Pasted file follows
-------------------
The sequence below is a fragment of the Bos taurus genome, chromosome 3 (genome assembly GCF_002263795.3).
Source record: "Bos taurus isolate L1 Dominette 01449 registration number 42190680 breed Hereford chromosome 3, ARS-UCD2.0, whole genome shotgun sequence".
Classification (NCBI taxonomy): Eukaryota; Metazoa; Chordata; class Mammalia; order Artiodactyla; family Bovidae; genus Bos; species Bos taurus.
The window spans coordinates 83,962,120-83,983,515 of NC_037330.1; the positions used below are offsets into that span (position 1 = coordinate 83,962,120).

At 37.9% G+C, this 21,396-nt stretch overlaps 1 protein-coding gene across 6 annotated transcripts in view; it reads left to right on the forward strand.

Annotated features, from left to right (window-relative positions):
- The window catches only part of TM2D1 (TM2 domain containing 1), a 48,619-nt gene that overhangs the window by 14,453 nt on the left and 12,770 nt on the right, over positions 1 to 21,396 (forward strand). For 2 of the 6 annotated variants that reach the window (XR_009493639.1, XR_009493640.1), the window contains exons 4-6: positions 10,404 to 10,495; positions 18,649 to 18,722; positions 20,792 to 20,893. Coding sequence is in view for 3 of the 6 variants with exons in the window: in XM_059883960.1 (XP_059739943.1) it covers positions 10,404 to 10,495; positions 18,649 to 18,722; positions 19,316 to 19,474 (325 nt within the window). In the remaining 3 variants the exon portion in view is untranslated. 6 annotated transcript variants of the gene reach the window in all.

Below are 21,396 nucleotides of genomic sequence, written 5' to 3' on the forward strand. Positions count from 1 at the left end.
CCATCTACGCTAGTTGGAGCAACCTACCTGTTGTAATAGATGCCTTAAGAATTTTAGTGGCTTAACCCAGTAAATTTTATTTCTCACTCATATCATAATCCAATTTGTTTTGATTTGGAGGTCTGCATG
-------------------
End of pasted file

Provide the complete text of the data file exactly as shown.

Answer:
The sequence below is a fragment of the Bos taurus genome, chromosome 3 (genome assembly GCF_002263795.3).
Source record: "Bos taurus isolate L1 Dominette 01449 registration number 42190680 breed Hereford chromosome 3, ARS-UCD2.0, whole genome shotgun sequence".
Classification (NCBI taxonomy): Eukaryota; Metazoa; Chordata; class Mammalia; order Artiodactyla; family Bovidae; genus Bos; species Bos taurus.
The window spans coordinates 83,962,120-83,983,515 of NC_037330.1; the positions used below are offsets into that span (position 1 = coordinate 83,962,120).

At 37.9% G+C, this 21,396-nt stretch overlaps 1 protein-coding gene across 6 annotated transcripts in view; it reads left to right on the forward strand.

Annotated features, from left to right (window-relative positions):
- The window catches only part of TM2D1 (TM2 domain containing 1), a 48,619-nt gene that overhangs the window by 14,453 nt on the left and 12,770 nt on the right, over positions 1 to 21,396 (forward strand). For 2 of the 6 annotated variants that reach the window (XR_009493639.1, XR_009493640.1), the window contains exons 4-6: positions 10,404 to 10,495; positions 18,649 to 18,722; positions 20,792 to 20,893. Coding sequence is in view for 3 of the 6 variants with exons in the window: in XM_059883960.1 (XP_059739943.1) it covers positions 10,404 to 10,495; positions 18,649 to 18,722; positions 19,316 to 19,474 (325 nt within the window). In the remaining 3 variants the exon portion in view is untranslated. 6 annotated transcript variants of the gene reach the window in all.

Below are 21,396 nucleotides of genomic sequence, written 5' to 3' on the forward strand. Positions count from 1 at the left end.
CCATCTACGCTAGTTGGAGCAACCTACCTGTTGTAATAGATGCCTTAAGAATTTTAGTGGCTTAACCCAGTAAATTTTATTTCTCACTCATATCATAATCCAATTTGTTTTGATTTGGAGGTCTGCATG